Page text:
Tuesday, March 17, 2009

Chicken Cordon Bleu

Well as a few of you know, I'm going back to basics with my culinary escapades. A wise man once said, "you can't build a house without a foundation". My biggest reason for doing this is I need to find some way to cook classic 2 serving dishes in as little as 30 to 45 minutes. Since I've been working extra hours, studying, walking 3 miles, and working out, it's pretty hard to get too fancy. So... What have I been cooking? Last week I made Chicken Cordon Bleu and a mixed greens salad with balsamic vinaigrette. Nothing says cool winter night like crispy breaded chicken, warm oozing cheese, and sweet sweet ham. That's right ladies, I said ham. You might be saying.. Isn't this hard to make? Doesn't it take a lot of time? So how do you do it? Well I'm gonna tell ya.

  • 4 Skinless/Boneless Chicken Breasts
  • 8 Slices of Deli Counter Swiss Cheese
  • 8 Slices of Deli Counter Cooked Ham
  • 1 Box of Panko Japanese Bread Crumbs
  • 2 Eggs
  • All-Purpose Flour
  • Salt (always kosher or course)
  • Freshly Ground Black Pepper
  • 2 Pieces of Plastic Wrap
  • 3 Small, Shallow Bowls
  • 1 Non-Stick Baking Sheet

Pre-heat your oven for 350 degrees. Lay one chicken breast between the sheets of plastic wrap. Gently pound out the chicken breast evenly with the blunt object of your choosing. You want the breast to be about 1/4 inch thick. Repeat this process with the remaining chicken breasts. Add two slices of ham and two pieces of cheese on top of one breast and roll the chicken breast like a burrito. You want to roll it pretty tightly. You don't want cheese oozing outall over the place.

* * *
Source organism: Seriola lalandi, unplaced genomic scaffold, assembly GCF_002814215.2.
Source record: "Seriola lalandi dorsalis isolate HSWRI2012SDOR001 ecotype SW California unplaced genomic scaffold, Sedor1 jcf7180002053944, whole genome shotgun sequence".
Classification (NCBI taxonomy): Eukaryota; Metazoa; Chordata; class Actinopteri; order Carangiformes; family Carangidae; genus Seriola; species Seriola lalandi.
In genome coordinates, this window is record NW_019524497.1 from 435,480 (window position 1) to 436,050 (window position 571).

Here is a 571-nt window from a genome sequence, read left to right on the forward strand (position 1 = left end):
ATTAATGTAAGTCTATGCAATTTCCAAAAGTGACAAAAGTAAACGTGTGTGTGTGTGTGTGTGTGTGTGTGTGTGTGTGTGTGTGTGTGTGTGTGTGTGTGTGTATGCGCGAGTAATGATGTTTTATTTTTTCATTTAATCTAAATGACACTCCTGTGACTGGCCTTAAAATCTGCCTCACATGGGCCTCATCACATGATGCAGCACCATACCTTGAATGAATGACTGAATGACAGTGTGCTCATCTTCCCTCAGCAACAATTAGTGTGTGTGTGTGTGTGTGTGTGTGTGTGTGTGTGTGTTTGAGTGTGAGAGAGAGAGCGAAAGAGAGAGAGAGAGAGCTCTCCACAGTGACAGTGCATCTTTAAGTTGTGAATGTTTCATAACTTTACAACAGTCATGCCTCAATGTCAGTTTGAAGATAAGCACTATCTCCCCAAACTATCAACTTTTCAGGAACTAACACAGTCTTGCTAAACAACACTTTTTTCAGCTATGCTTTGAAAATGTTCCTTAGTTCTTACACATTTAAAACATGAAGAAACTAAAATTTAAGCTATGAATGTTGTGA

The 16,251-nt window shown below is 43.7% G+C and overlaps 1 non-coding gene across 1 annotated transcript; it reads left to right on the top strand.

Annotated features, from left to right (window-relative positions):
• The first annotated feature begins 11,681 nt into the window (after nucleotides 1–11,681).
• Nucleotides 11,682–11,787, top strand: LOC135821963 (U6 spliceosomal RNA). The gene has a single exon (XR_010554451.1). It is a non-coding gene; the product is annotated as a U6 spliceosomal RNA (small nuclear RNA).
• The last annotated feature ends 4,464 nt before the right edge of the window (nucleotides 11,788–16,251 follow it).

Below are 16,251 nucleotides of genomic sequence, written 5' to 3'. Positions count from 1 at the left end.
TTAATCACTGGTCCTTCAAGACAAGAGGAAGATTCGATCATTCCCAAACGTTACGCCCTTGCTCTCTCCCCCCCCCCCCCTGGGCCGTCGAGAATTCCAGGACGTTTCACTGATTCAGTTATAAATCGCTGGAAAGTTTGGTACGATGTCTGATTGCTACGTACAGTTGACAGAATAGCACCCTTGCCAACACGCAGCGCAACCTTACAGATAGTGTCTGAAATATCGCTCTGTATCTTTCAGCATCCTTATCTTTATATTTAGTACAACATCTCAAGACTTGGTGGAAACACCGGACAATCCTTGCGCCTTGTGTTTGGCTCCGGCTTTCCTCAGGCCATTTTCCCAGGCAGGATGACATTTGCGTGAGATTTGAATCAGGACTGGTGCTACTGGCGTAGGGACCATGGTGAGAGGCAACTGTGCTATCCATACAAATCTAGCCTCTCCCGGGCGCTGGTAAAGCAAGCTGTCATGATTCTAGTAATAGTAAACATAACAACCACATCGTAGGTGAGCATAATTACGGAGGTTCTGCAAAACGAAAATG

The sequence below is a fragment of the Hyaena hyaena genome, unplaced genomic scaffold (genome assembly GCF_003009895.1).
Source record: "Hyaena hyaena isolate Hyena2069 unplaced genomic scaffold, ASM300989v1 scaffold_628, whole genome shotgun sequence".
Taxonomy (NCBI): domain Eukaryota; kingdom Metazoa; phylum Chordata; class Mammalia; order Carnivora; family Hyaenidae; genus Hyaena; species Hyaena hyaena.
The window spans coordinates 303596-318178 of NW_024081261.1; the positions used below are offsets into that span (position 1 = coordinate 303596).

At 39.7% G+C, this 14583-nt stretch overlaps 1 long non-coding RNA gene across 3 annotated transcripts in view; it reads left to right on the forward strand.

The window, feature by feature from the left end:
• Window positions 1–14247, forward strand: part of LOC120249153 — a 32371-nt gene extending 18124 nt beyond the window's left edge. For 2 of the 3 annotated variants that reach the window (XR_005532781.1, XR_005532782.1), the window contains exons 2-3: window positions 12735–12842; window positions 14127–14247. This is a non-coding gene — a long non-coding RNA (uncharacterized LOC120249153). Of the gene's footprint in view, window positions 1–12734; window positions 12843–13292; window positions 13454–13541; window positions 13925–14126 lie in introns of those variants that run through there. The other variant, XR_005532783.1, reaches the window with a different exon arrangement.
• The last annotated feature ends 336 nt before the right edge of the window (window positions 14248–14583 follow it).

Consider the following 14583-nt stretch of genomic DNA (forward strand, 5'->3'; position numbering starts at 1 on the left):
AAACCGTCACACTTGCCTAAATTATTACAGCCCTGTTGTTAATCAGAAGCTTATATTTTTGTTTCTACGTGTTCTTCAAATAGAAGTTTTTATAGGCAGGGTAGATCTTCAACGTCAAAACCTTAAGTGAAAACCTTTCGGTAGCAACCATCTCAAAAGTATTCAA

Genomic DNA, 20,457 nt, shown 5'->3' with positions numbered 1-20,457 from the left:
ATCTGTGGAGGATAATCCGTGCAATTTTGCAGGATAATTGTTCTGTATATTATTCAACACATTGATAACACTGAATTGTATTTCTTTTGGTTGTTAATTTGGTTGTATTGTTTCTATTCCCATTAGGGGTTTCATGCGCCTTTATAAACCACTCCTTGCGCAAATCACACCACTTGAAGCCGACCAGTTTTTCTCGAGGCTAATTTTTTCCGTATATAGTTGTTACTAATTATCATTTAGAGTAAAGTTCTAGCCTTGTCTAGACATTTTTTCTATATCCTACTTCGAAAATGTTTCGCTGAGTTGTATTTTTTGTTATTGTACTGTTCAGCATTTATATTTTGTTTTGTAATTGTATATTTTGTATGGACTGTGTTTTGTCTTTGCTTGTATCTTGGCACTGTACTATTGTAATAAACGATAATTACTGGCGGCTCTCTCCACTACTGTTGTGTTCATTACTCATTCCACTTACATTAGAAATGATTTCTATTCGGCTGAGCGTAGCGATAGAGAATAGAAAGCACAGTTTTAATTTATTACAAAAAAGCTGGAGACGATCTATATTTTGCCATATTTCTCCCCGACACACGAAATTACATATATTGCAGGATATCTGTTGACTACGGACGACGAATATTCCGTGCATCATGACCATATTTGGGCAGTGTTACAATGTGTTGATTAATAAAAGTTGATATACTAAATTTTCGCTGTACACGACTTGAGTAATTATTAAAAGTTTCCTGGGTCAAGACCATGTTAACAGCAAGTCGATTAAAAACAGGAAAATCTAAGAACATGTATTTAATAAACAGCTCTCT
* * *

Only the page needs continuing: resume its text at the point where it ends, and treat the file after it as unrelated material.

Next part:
Now make a little assembly line with your bowls. Add the flour to one bowl. Add the eggs to the second bowl and scramble. Add the panko and mix in the salt and pepper in the third bowl. Cover your chicken rolls in a light coating of flour, then egg, then panko. Place the completed chicken cordon bleu on the baking sheet. Get it...assembly line?

Bake the cordon bleues for about 30 minutes or until chicken is done. So here is what you get to learn from this recipe. You learn about pounding out different meats (insert childish laugh here).

Why do you you pound out the chicken breast? It's easier to roll...hello. Another reason to pound out meat, is so it cooks evenly. If you have a odd shaped piece of meat like a chicken breast, the thin part of the breast cooks faster than thick part. It's also easier to handle. That is why you pound it out evenly. You also learned about how to get a thin and even coating. That is why you used the three bowls. The flour sticks to the moisture of the chicken, the egg sticks to the flour to give the coating some thickness, the panko sticks to the egg to give you that lovely crunch crust. This method is used as a standard coating technique in cooking. You could even use this technique to fry chicken. Why did I use panko? I used panko instead of regular bread crumbs because I like the light and flaky feeling of panko. I learned this from the food network one day. In fact, I think it was for a chicken cordon bleu recipe. Use these techniques to make your own stuffed chicken breasts. I like to use bleu cheese and cranberries for a stuffing. I wouldn't use the bread crumb coating for it though. Maybe I'll come up with something else for my next blog entry.

Curried Chicken Pot Pie

This is also another post from my previous blog.